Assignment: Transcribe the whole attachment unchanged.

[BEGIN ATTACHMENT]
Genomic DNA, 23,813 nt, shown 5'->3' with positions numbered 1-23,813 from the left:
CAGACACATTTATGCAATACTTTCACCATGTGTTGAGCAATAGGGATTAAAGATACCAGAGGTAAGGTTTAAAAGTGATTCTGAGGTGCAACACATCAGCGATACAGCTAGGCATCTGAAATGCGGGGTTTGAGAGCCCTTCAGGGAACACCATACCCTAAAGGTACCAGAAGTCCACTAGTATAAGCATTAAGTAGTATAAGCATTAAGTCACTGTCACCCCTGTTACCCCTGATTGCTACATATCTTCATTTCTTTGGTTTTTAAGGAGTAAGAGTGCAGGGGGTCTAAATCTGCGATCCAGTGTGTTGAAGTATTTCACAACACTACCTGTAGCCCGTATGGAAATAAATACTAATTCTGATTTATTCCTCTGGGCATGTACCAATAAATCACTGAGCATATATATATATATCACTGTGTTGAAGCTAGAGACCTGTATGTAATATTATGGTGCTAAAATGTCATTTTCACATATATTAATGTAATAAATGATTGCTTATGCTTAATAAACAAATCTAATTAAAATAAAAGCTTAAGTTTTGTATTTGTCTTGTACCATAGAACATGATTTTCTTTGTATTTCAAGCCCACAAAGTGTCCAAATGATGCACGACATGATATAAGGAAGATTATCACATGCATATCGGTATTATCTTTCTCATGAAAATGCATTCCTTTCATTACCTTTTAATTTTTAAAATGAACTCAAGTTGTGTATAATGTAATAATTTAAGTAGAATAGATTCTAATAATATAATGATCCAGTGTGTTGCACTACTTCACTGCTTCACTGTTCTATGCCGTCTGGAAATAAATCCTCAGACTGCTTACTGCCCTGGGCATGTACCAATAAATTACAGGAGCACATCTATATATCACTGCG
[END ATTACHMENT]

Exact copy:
Genomic DNA, 23,813 nt, shown 5'->3' with positions numbered 1-23,813 from the left:
CAGACACATTTATGCAATACTTTCACCATGTGTTGAGCAATAGGGATTAAAGATACCAGAGGTAAGGTTTAAAAGTGATTCTGAGGTGCAACACATCAGCGATACAGCTAGGCATCTGAAATGCGGGGTTTGAGAGCCCTTCAGGGAACACCATACCCTAAAGGTACCAGAAGTCCACTAGTATAAGCATTAAGTAGTATAAGCATTAAGTCACTGTCACCCCTGTTACCCCTGATTGCTACATATCTTCATTTCTTTGGTTTTTAAGGAGTAAGAGTGCAGGGGGTCTAAATCTGCGATCCAGTGTGTTGAAGTATTTCACAACACTACCTGTAGCCCGTATGGAAATAAATACTAATTCTGATTTATTCCTCTGGGCATGTACCAATAAATCACTGAGCATATATATATATATCACTGTGTTGAAGCTAGAGACCTGTATGTAATATTATGGTGCTAAAATGTCATTTTCACATATATTAATGTAATAAATGATTGCTTATGCTTAATAAACAAATCTAATTAAAATAAAAGCTTAAGTTTTGTATTTGTCTTGTACCATAGAACATGATTTTCTTTGTATTTCAAGCCCACAAAGTGTCCAAATGATGCACGACATGATATAAGGAAGATTATCACATGCATATCGGTATTATCTTTCTCATGAAAATGCATTCCTTTCATTACCTTTTAATTTTTAAAATGAACTCAAGTTGTGTATAATGTAATAATTTAAGTAGAATAGATTCTAATAATATAATGATCCAGTGTGTTGCACTACTTCACTGCTTCACTGTTCTATGCCGTCTGGAAATAAATCCTCAGACTGCTTACTGCCCTGGGCATGTACCAATAAATTACAGGAGCACATCTATATATCACTGCG